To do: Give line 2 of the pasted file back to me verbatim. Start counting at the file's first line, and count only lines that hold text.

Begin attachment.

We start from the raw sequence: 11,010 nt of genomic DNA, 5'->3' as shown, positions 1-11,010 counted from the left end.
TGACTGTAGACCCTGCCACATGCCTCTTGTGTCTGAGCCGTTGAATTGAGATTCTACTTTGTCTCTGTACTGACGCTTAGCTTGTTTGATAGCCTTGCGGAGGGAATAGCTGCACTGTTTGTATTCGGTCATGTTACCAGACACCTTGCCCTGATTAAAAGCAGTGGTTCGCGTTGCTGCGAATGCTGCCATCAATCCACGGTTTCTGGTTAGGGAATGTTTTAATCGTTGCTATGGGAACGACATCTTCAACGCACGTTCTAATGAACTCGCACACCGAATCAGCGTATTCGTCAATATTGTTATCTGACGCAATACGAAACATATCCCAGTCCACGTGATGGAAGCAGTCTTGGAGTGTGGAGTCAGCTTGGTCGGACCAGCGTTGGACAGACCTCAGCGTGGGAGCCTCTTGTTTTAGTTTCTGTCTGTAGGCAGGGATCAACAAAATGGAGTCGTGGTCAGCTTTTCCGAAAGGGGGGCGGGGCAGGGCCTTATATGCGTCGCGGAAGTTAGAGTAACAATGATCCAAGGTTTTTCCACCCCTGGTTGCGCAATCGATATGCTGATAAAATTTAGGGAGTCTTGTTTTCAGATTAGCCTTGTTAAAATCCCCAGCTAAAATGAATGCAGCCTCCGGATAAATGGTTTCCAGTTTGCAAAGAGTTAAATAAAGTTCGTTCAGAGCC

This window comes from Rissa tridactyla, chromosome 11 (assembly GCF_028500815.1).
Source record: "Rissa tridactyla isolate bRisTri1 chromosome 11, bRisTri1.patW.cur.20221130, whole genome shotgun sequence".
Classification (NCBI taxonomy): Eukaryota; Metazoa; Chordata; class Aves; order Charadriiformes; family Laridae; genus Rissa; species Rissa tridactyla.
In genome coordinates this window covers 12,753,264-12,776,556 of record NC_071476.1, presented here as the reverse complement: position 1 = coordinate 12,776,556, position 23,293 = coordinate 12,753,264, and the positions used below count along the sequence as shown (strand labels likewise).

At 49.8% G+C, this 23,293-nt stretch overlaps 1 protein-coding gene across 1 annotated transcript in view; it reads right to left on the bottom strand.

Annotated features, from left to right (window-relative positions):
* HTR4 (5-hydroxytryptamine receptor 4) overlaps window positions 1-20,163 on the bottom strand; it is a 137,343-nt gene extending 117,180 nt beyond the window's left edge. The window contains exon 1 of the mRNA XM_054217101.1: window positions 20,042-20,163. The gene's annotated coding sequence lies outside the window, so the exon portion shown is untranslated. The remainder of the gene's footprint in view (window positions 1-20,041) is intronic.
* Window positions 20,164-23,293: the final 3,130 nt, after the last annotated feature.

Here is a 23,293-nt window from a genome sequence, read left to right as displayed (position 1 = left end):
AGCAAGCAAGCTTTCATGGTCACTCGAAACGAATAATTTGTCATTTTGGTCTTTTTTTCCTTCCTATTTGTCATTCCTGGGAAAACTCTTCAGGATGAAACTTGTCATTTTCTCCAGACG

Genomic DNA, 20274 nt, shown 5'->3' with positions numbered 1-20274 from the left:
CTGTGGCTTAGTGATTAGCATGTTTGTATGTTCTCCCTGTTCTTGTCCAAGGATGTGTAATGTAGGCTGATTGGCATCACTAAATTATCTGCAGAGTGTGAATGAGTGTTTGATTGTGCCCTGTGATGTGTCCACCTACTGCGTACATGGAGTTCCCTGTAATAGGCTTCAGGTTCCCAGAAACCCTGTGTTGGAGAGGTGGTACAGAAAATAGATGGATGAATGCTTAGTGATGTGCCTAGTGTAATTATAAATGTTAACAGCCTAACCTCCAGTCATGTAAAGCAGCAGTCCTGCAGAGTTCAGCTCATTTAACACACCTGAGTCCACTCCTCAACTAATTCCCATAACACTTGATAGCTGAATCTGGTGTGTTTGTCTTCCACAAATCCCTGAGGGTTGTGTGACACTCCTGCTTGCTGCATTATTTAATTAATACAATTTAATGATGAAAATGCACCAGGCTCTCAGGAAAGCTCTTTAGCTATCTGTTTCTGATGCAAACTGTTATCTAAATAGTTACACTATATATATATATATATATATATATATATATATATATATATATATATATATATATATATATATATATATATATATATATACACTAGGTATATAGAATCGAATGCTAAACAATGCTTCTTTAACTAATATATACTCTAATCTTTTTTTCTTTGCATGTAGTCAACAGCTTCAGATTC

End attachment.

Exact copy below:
TGACTGTAGACCCTGCCACATGCCTCTTGTGTCTGAGCCGTTGAATTGAGATTCTACTTTGTCTCTGTACTGACGCTTAGCTTGTTTGATAGCCTTGCGGAGGGAATAGCTGCACTGTTTGTATTCGGTCATGTTACCAGACACCTTGCCCTGATTAAAAGCAGTGGTTCGCGTTGCTGCGAATGCTGCCATCAATCCACGGTTTCTGGTTAGGGAATGTTTTAATCGTTGCTATGGGAACGACATCTTCAACGCACGTTCTAATGAACTCGCACACCGAATCAGCGTATTCGTCAATATTGTTATCTGACGCAATACGAAACATATCCCAGTCCACGTGATGGAAGCAGTCTTGGAGTGTGGAGTCAGCTTGGTCGGACCAGCGTTGGACAGACCTCAGCGTGGGAGCCTCTTGTTTTAGTTTCTGTCTGTAGGCAGGGATCAACAAAATGGAGTCGTGGTCAGCTTTTCCGAAAGGGGGGCGGGGCAGGGCCTTATATGCGTCGCGGAAGTTAGAGTAACAATGATCCAAGGTTTTTCCACCCCTGGTTGCGCAATCGATATGCTGATAAAATTTAGGGAGTCTTGTTTTCAGATTAGCCTTGTTAAAATCCCCAGCTAAAATGAATGCAGCCTCCGGATAAATGGTTTCCAGTTTGCAAAGAGTTAAATAAAGTTCGTTCAGAGCC